• Mr. Accelerator is our friend; Mr. Brake is not.

  • Age: 42
  • Location: Joliet, IL
  • Last Login: Today at 01:33:20 PM
Re: Wisconsin to Washington D.C.
« Reply #6 on: May 22, 2014, 10:09:57 AM »

Quote
I-90 is still a 40+ mile construction zone with a 45 mph speed limit east of Rockford, so you'll want to either take I-94 through Milwaukee or take I-39 down to I-88 at Rochelle and cut over.

39 to 88 would be the better bet here…less mileage and traffic than 94 (though still about 20 miles longer than staying on I-90), plus Chicago traffic avoidance options are more numerous coming in from the west (via 90 or 88) than they are coming from the north (via 94).

Plus, you can cut down to I-80 at two different points, I-355 or I-294 from I-88.
Logged
"If you think this has a happy ending, you haven't been paying attention." - Ramsay Bolton

Illinois: America's own banana republic.

Free HK.  F the PRC.

on_wisconsin

  • *
  • Offline Offline

  • Posts: 588
  • Age: 29
  • Location: Der Bierstaat
  • Last Login: November 18, 2019, 08:40:10 AM
Re: Wisconsin to Washington D.C.
« Reply #7 on: May 30, 2014, 12:55:22 AM »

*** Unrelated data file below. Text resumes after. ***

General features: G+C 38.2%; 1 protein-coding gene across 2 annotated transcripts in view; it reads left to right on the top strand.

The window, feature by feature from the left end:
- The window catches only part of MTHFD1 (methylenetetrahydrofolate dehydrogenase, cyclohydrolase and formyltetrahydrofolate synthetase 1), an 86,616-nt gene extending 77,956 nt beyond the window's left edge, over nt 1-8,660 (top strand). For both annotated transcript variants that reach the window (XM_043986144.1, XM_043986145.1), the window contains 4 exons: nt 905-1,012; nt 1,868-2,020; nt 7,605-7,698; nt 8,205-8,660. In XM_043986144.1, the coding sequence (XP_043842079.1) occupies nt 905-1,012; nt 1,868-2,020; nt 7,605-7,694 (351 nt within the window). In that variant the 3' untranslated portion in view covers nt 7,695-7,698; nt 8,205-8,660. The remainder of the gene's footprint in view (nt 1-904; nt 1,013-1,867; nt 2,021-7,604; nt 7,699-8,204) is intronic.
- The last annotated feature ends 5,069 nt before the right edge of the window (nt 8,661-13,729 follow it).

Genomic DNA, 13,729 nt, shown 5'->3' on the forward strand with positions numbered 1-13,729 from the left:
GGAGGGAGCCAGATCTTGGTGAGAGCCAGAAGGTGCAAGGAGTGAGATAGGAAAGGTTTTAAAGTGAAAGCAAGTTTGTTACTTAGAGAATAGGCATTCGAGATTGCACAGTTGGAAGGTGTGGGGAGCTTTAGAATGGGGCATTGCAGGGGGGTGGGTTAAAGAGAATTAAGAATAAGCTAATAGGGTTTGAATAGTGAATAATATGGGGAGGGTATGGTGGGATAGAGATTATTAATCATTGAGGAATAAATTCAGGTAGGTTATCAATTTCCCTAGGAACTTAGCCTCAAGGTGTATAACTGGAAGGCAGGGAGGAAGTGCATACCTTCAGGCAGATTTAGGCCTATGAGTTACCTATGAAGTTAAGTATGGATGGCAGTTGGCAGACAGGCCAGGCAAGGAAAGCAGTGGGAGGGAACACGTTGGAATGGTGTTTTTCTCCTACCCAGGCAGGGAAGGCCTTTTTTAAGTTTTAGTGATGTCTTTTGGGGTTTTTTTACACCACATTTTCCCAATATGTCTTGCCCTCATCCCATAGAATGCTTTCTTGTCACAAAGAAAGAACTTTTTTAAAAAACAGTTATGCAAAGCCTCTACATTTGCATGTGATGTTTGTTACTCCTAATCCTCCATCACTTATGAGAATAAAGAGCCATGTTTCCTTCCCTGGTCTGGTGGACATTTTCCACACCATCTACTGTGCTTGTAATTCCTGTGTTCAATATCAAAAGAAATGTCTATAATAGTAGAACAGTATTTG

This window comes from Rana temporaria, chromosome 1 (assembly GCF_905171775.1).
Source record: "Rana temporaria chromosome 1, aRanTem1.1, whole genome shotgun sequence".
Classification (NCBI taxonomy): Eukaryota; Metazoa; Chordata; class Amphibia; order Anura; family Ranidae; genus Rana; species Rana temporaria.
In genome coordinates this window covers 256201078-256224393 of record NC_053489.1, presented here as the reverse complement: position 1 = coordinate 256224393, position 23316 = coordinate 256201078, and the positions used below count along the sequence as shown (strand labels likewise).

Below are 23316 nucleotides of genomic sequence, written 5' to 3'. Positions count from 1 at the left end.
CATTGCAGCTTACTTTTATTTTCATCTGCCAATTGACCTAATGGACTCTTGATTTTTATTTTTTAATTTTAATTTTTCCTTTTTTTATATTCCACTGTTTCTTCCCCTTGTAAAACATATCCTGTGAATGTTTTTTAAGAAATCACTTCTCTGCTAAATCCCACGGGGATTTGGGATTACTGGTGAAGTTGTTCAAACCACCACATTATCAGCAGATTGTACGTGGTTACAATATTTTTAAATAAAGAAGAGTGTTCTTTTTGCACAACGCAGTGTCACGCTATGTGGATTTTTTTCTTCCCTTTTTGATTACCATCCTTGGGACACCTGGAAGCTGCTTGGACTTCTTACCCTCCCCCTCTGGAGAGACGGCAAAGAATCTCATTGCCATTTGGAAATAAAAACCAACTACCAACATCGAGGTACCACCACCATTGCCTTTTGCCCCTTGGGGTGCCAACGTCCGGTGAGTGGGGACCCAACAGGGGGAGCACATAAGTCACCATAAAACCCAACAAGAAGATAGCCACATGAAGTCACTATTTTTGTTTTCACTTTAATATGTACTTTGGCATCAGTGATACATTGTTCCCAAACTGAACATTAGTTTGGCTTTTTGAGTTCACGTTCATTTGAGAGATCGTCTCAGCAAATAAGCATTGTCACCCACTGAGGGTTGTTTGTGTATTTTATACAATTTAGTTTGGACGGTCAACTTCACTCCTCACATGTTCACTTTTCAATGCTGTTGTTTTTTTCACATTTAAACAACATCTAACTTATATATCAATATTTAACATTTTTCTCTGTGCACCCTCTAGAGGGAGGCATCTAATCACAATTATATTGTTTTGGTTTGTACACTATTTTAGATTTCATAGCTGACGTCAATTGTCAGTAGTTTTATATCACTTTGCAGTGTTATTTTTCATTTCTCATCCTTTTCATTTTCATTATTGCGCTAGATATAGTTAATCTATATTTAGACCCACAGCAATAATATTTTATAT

We did end up taking the trip, great time overall; here are few salient points:
    Inbound to DC
    • Took I-39 to 88 to 355 to 80 around Chicago. Thanks for the heads up about I-90 construction past Rockford. Very, very impressed with the IL tollway system, probably the best quality of all the toll roads taken along the way.
    • The Borman- ITR connection needs to be desperately improved and be much better signed.
    • Speaking of the Indiana Toll Road, it was easily the worst when it came to pavement, surprisingly awful for a road you to pay to travel on. All members of our group (non-roadgeeks) said something about this at some point along the way. One can definitely tell the foreign consortium running the place is milking it dry.
    • The Ohio Turnpike was a long, boring, uneventful, snooze fest as expected.